Application Use the past to understand the present. The past must engage in dialogue with the present. Use personal experiences to make sense of the past. Examine situations in the past.
Analysis History involves figuring out complicated situations. Break the event down into its parts: Which parts can you identify? Which battle was the turning point of the Civil War? Examine each part. How are the battles related? Try to create a time line of events: Which are causes? effects?
Synthesis History involves making sense out of a jumble of facts. You can search for patterns. You can speculate: Guessing at reasons for outcomes. You can predict: Could World War II have been avoided? You can make generalizations: broad statements that summarize.
Hiroshima, Japan after the A-bomb Synthesis: Creating A New Idea Draw your own conclusions: Dropping the atomic bomb - justified or unjustified?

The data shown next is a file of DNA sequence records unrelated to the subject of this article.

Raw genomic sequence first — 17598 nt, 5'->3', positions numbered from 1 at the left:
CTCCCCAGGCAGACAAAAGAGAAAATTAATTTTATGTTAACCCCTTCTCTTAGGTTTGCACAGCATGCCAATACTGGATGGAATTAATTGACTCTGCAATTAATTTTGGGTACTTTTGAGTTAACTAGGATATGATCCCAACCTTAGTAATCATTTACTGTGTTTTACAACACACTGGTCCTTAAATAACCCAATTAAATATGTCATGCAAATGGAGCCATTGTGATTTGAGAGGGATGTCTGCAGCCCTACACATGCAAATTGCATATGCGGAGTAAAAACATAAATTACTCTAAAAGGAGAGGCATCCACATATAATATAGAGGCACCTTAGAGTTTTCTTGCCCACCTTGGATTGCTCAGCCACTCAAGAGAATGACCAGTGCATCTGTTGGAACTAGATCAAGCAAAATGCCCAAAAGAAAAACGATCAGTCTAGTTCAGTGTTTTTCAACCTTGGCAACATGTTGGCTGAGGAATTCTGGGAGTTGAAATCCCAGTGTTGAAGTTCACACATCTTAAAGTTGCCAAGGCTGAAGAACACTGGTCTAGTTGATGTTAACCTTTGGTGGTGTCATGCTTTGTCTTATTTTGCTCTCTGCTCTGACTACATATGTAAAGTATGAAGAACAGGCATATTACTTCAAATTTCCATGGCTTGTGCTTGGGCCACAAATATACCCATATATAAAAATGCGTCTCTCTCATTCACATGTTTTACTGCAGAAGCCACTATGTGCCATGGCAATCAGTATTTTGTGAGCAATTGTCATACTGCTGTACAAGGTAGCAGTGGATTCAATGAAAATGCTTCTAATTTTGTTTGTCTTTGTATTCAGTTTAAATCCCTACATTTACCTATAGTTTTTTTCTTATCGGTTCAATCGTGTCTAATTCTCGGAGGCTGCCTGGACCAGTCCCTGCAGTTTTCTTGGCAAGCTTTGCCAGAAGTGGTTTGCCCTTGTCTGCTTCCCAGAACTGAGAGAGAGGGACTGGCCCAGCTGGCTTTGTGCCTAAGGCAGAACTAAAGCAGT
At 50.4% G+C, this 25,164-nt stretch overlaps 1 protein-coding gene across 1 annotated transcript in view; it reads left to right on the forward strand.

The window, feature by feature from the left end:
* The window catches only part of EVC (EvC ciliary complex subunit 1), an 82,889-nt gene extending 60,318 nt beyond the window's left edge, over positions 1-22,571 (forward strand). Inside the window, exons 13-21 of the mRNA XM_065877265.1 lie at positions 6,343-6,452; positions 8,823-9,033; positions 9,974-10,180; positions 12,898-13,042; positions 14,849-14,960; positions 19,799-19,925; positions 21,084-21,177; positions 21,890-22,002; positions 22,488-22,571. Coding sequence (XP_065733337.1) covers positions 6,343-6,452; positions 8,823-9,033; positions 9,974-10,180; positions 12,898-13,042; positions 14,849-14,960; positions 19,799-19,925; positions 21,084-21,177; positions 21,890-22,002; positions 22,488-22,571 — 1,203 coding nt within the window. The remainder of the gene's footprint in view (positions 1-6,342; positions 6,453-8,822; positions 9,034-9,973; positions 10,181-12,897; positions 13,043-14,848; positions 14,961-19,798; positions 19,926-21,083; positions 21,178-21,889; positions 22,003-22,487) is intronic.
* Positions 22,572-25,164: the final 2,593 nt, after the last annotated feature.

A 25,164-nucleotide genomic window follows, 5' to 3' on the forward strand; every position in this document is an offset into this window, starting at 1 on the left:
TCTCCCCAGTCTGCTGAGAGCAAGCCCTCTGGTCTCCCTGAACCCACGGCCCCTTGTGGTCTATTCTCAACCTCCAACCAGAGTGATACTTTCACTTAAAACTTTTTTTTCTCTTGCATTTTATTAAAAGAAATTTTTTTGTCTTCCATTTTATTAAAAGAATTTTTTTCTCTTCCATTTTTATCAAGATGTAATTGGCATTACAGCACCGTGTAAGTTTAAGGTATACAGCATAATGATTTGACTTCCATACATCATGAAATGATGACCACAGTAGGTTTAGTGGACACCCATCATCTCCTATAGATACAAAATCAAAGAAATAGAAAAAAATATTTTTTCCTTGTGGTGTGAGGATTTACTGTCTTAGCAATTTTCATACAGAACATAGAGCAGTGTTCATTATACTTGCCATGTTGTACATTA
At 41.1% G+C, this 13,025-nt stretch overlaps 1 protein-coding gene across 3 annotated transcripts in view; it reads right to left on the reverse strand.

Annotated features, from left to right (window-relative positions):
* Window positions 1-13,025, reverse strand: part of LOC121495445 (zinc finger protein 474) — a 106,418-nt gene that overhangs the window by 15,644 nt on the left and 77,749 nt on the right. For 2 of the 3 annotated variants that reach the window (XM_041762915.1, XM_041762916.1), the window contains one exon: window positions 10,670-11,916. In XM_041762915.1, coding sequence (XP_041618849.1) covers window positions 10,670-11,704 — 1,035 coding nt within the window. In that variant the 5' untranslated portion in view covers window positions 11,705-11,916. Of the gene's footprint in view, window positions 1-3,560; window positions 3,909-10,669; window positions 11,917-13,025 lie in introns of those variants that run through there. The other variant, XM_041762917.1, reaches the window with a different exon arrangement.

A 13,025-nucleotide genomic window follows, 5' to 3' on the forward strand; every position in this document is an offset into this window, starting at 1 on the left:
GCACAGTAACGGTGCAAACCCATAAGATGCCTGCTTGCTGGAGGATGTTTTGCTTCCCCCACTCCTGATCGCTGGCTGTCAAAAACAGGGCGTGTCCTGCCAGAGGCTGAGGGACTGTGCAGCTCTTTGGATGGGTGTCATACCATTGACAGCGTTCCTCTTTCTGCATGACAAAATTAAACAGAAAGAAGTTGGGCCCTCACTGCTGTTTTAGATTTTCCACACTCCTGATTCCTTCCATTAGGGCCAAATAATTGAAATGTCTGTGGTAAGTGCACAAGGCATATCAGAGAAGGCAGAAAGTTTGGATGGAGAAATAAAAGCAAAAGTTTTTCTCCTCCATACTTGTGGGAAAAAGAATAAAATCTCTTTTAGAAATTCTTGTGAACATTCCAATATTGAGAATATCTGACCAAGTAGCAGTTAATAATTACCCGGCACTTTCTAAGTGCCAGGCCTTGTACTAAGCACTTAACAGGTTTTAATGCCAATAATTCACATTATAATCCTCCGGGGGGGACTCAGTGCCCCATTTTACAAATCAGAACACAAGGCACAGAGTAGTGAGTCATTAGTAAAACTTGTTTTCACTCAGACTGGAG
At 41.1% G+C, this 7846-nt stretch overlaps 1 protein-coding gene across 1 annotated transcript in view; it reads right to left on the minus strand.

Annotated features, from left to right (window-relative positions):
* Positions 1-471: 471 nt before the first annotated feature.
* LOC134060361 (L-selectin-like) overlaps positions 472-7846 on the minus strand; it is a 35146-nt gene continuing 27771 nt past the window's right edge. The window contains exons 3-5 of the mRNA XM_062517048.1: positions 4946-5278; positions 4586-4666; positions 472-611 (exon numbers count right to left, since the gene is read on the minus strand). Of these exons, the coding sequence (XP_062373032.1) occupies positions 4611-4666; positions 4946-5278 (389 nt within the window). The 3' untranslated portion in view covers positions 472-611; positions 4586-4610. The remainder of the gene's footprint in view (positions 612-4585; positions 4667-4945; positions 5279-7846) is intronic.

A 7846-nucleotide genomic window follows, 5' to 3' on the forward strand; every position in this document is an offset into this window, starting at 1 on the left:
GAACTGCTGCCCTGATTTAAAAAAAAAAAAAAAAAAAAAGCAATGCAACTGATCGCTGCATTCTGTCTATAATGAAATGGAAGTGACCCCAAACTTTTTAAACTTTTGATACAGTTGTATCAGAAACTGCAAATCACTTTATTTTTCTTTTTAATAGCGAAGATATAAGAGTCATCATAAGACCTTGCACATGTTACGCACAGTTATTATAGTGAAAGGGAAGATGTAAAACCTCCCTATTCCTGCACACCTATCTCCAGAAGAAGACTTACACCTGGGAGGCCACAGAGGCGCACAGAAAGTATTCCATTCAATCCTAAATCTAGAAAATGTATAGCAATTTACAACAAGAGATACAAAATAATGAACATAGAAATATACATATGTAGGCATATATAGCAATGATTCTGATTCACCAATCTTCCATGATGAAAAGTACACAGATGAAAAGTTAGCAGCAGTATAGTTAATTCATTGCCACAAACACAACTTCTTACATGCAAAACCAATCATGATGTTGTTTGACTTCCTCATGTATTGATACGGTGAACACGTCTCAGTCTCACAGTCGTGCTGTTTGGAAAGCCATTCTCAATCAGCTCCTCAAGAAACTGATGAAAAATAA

Evaluation History involves making judgments about people in events. Example: You can examine all sides of the Civil Rights issue. You can debate the pros and cons of integrating the schools. You can describe the strengths and weaknesses of the President's policy.
Evaluation You can examine the advantages and disadvantages of the strategy of non-violence. You can judge whether a person, policy, or event measured up to a high standard. Example: To what extent did Dr. Martin L. King, Jr. measure up to the standard of the Declaration of Independence, the Constitution, and the Golden Rule?
Why Study History? “If a nation expects to be ignorant and free, it expects what never was and never will be.” — Thomas Jefferson